The same street corner that Watkins draws by daylight foments even more disquiet by night in the apocalyptic paintings of Gabriel Ries. The reptiles come out to play and prey in these epic noir paintings of the fury and vice of disenfranchisement. Nothing is safe or held dear by his wild-eyed cartoon actors in the tragic hold of their acrimony, anarchy, and powerlessness to redirect chaos. In every inch of palpable, vigorous space, Ries’ scenes are basically neo-Bosch-ian amplifications of the nightly news. To make more gentle the experience of living in our ambiguous world, although certainly not to demystify or order it, are the overtly delightful, stunning paintings of Andrew Liang. These allegorical images in a Far East Crayola-palette venture into the neo-cortex to trigger old, confused associations with symbols. Liang has his own Simon and Garfunkel/Chinese zodiac glossary for what the elephants, turtles, and rabbits stand for, but their physical attributes are such a mélange that they almost meld into one many-faceted, multihued chimera. The thin red capillary line that the artist uses to stitch the elaborately patterned icons together effectively pumps them full of force.

Adeye Deresse provides a sampling of sincere personal devotion in her pen and ink illustrations of animals from the Bible. These, more than the other works in Tell-a-Vision, came from a naive viewpoint, remote from the consumption culture and anime influences that impact much of the rest of the show. What is fascinating and rich about some of her representational choices is the symbolic conflicts that occur when one set of motifs conjoins with another. In my reference books, for instance, the depiction of many eyes together in a given body is considered a demonic device or a means of implying disintegration, inferiority, a being left in darkness. With these, Deresse has--unironically, I think--ornamented a winged lion that speaks "holy, holy, holy."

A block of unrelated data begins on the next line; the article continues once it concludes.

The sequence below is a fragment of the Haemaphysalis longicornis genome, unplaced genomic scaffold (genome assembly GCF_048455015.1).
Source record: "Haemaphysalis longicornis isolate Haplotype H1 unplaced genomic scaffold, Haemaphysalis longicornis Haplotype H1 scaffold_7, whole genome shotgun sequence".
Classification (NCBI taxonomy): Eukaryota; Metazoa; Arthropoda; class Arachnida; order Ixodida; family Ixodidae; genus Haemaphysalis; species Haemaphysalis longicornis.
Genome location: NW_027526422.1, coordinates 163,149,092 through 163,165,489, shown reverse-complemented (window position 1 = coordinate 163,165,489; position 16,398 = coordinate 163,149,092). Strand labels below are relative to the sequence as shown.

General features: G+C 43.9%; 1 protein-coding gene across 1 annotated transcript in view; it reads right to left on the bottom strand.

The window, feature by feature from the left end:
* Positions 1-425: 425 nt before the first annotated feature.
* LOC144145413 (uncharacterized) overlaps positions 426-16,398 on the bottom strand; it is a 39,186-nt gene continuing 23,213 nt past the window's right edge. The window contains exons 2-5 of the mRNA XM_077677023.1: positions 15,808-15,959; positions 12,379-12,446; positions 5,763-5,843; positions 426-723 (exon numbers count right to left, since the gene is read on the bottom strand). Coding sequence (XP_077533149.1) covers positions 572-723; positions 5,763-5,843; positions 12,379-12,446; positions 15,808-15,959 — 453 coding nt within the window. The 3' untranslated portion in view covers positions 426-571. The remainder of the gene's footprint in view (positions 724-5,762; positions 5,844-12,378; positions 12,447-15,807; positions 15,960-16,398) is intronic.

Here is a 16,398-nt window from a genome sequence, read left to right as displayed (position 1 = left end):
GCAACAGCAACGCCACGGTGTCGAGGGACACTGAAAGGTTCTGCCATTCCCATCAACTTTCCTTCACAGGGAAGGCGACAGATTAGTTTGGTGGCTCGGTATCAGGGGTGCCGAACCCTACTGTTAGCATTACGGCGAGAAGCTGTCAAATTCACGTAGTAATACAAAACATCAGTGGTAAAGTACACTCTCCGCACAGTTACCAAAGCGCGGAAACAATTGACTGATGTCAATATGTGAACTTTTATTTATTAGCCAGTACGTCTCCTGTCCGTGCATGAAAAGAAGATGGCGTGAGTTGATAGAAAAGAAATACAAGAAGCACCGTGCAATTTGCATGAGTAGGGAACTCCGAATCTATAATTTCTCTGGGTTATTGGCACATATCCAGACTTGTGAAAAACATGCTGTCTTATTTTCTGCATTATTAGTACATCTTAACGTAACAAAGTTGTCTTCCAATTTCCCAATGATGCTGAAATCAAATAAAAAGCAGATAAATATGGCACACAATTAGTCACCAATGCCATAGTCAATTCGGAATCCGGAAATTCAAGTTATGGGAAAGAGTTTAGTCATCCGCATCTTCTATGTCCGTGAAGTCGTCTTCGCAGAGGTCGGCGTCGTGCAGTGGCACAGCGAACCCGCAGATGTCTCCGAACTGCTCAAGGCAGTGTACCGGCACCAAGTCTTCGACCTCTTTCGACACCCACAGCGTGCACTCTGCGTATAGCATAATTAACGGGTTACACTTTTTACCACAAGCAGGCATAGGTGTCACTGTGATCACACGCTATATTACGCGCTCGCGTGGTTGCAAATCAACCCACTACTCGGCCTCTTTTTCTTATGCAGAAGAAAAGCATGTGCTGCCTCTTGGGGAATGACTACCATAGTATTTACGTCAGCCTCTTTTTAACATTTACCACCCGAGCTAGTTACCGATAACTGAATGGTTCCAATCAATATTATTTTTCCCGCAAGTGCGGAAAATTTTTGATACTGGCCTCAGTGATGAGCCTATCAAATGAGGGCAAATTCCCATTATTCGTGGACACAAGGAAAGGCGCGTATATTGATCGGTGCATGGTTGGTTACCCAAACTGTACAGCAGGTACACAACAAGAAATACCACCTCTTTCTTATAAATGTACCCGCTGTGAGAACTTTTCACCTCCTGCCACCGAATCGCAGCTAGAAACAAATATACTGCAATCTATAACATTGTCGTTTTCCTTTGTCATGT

It’s interesting when archetypes don’t necessarily function cross-culturally in expected ways. The Catholic missionaries intended this, when they went about co-opting ancient pagan iconography into Christian motifs, sometimes jinxing the lesson. To address the limbic component of both our brains and the show is Marc Alain with a video of solo dancers. It’s pretty charming to watch people of all ages, including his dad, stand in front of a camera, switch on Alain’s golden boom box, get beyond their inhibitions, and start grooving to their favorite tune for three minutes, setting free the persona within. But Alain’s strongest work is the manipulated photographs of subjects on fire, especially the one with the young woman by the abandoned stove. This work is astute, compassionate, extrasensory, and unexpected.

Finally, overhead in Current Gallery’s clerestory is a mural by Kien Nguyen. He has taken the opportunity of the show to abstract a series of Peter Max-ish profile portraits, perhaps of the artists in Tell-a-Vision, their eyes a projectile missile threading through each of them and heading forward into the future beyond the gallery wall. May they each hunger, fear, smell with a forked tongue, and survive.★



Reprinted from The Baltimore City Paper